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Back arrow (CivBE).png Polystralia
Back arrow (CivBE).png Leaders (Starships)

Hutama (CivBE).png
Introduced in Vanilla
Titles Prosperous Diplomat
"Ambassador of the Commonwealth"
Civilization Polystralia
Preferred victory
Language English
Voice actor/actress Paranee Damodaran

Hutama leads Polystralia.


Main article: Leaders (Starships)

The leader Hutama (Diplomat) always gets a first visit influence bonus.

Civilopedia entry[]

Early Life[]

Hutama came to public notice first as a 20-year-old college student at the Universitas Sumatera Utara in Medan, Indonesia, heading a grassroots movement protesting differential resources assigned to reclamation projects across the Commonwealth. But what differentiated Hutama was his incredible charm, media savvy, and drive. Ubiquitous on social networks and broadcast, Hutama's cheerful face, trilinguality, and informal quips endeared him to audiences across the Commonwealth. From Perth to Vanuatu, Hutama was instantly recognizable, parlaying this into a career in politics.

Political Career[]

Elected to the Commonwealth Parliament before his 30th birthday as a junior member of the opposition, he famously launched the Platypus Inquiry, which ended up splitting the majority coalition, toppling that government and ushering in a new government with Hutama as Interior Minister. Once in high office, he continued his work against corruption, crony contracts, and waste, all while retaining his famous irreverent, informal sense of humor. His weekly Internet broadcast "Question, Minister" mixed populism, no small amount of flashy production, and occasionally serious politics. Hutama is credited with delivering the popular vote needed on a referendum on funding Polystralia's merchant fleet, on being an early backer of the Tahiti2 Island Project, and on universal access to fresh water.


Hutama's "spread the wealth" populist politics were key to his success, but it would be wrong to assume that these were cynical ploys. His sharpest criticisms were always reserved to people exploiting the public well-being, and his own personal charities were devoted to alleviating suffering throughout the Commonwealth. Gadfly he might be on the screen, but this was motivated by a strong sense of public justice.

Mission to Space[]

Notably, Hutama seems to have misread public attitudes about the Seeding. After publicly calling into question the Commission Report on the Inflection Point, he resisted Polystralia's efforts to strengthen its space program and start Seeding construction. After a series of sharp political defeats (and a decline in his weekly show ratings) Hutama reversed his position, although his support carried something of a satirical edge. But when the time came to nominate leaders, Hutama's loyalists across the Commonwealth put his name forward - even after Hutama devoted an entire program to reasons why he would be a bad expedition leader.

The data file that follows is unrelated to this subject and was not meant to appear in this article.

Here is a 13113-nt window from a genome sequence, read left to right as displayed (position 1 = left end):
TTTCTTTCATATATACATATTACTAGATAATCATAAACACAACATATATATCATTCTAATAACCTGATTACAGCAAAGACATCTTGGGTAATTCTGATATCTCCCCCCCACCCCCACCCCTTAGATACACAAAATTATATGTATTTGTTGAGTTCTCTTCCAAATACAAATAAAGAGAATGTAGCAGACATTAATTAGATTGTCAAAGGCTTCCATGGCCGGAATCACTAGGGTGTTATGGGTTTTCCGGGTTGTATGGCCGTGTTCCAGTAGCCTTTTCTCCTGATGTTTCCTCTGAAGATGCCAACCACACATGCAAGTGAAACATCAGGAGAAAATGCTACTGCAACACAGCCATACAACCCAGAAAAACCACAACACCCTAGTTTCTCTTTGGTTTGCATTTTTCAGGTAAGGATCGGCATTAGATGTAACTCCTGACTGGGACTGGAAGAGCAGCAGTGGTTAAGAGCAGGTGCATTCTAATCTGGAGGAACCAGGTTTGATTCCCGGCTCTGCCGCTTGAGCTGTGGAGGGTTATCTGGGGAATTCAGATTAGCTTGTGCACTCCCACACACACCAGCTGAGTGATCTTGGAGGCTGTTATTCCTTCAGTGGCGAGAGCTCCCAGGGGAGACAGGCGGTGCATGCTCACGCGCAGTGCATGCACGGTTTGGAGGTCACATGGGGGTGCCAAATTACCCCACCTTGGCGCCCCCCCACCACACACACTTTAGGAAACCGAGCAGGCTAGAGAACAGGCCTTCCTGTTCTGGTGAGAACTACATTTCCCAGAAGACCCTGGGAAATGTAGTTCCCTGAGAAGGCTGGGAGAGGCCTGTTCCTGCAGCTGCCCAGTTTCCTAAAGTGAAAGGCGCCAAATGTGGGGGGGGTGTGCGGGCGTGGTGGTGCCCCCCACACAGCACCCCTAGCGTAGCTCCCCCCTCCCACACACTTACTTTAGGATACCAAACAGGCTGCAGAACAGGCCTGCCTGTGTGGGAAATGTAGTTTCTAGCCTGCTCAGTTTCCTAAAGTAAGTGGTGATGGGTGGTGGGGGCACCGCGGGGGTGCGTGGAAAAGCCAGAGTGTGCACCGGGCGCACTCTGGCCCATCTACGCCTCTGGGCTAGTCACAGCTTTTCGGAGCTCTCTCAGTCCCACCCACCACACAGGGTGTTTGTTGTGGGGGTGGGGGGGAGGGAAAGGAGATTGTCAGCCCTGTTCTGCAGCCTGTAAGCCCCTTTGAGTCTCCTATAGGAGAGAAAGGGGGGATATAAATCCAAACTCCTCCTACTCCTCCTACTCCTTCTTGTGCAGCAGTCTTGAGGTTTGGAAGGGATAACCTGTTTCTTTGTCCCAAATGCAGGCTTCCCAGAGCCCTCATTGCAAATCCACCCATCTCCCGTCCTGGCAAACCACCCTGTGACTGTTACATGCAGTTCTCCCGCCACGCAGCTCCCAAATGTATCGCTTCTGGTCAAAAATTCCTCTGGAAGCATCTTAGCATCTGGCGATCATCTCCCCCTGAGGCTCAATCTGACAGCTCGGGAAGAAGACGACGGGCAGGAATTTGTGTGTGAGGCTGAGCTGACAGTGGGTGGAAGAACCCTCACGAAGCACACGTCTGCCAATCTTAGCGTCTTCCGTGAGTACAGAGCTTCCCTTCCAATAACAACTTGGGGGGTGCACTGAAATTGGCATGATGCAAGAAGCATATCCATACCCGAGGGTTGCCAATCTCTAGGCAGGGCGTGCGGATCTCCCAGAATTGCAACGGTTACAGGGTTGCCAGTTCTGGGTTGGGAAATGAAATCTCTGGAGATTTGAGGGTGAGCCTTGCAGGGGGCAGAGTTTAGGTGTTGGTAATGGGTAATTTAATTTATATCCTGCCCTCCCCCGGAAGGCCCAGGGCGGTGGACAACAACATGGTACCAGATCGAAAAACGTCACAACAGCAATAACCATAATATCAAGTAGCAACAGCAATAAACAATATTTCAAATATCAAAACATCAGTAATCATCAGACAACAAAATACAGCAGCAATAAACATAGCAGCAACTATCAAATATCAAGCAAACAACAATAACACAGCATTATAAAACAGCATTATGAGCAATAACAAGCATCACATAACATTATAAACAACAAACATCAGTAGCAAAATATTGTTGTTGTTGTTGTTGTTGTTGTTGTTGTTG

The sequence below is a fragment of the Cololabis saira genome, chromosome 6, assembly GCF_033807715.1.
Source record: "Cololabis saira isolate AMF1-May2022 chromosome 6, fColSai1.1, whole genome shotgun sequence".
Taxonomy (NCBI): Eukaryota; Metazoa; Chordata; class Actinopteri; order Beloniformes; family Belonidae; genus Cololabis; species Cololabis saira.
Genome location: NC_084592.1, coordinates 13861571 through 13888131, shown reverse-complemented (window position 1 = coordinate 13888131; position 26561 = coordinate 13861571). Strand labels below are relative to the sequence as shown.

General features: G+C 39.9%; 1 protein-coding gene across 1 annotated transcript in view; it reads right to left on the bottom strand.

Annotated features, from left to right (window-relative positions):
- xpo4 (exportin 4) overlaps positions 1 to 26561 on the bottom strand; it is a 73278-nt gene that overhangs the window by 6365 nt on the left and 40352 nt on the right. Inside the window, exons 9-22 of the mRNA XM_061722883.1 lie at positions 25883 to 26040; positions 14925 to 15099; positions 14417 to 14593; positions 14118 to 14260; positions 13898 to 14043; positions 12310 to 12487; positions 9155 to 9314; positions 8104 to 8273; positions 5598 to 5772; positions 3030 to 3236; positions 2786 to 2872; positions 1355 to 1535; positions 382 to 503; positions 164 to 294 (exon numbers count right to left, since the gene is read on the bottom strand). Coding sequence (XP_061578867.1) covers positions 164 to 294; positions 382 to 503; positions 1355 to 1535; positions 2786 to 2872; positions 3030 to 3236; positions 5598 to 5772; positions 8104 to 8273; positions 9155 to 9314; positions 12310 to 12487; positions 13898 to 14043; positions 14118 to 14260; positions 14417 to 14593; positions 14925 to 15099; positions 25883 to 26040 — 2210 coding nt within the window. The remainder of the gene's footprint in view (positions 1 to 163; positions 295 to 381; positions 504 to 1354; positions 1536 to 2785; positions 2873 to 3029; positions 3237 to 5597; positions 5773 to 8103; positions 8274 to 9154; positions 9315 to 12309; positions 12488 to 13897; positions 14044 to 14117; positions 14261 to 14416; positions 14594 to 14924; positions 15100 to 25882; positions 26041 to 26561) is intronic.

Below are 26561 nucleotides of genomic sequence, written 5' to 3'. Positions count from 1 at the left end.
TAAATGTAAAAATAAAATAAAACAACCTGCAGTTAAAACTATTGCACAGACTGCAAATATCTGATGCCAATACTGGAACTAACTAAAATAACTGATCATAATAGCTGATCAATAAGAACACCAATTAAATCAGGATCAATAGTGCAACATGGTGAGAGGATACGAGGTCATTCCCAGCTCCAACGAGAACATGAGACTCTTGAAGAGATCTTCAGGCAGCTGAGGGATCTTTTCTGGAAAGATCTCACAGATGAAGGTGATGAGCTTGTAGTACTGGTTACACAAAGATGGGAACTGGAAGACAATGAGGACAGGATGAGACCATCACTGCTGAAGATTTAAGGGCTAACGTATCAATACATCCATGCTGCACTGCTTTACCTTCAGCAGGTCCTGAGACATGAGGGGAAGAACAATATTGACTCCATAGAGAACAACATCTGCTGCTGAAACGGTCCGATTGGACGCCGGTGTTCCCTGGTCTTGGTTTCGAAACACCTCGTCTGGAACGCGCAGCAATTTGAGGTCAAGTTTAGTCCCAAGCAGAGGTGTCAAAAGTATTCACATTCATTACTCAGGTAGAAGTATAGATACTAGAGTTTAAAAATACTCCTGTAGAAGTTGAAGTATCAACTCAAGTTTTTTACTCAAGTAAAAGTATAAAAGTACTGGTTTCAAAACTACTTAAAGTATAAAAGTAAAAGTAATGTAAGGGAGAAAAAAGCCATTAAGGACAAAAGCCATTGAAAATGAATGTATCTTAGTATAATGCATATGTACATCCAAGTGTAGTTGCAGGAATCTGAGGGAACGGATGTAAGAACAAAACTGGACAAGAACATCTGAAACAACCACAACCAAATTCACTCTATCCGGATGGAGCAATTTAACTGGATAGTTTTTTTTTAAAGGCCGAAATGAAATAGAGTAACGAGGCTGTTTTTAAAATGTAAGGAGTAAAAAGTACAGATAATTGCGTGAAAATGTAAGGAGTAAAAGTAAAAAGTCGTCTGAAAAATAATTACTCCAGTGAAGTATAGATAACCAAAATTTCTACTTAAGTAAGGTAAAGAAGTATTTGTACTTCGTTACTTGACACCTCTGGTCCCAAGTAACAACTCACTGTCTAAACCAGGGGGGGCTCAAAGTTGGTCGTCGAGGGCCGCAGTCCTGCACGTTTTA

Loading screen quotes[]

<< Excerpts from Colony Archives >> << Personal Log, Hutama >>


The riches of Earth are behind us. No longer can I reach out and touch gold, freshly plucked from the dirt. And yet, I am not saddened. Our future holds new riches. Our tongues will taste new flavors. Our fingers will be adorned with stones. Our bodies will be draped in the hides of impossible beasts. It is right to miss the world we have left. But we must look to the new one with great reverence.

<< Excerpts from Colony Archives >> << Personal Log, Hutama >>


This expedition is an opportunity to start over. One for which Polystralia is well-prepared. We have always been economically superior. We know how to forge lucrative relationships. Although I am concerned about the beings we may encounter, I remain hopeful. Though we may be outnumbered by savage beasts, we will find some intelligence with which to ally ourselves.

<< Excerpts from Colony Archives >> << Personal Log, Hutama >>


We have but one goal: Take this new planet and transform it into a home. What that home is like will be decided in time. The possibilities are endless, but only one is fruitless. We cannot alter this planet to make it like our last. We must embrace the future.

<< Excerpts from Colony Archives >> << Personal Log, Hutama >>


When I think of the wonders on Earth, I become lost in the thought of possibility. What new materials will our hands find? Will they be harder than diamond or softer than silk? Whatever they are, we will use them to make wondrous things, more amazing than we have ever dreamed.

<< Excerpts from Colony Archives >> << Personal Log, Hutama >>


My people are looking for answers, but I have nothing but questions. We have much to offer – the refinement of minerals and manufacturing of goods. But who will we trade with? If they be alien, will they pay us for their own resources? If they be human, will they have need of what we create? Until I know what is out there, I won’t know to make of it.

Civilopedia Quotes[]


Wonders Quote
Xenomalleum "If the planet didn't want to be tapped, then why is it made out of fuel?"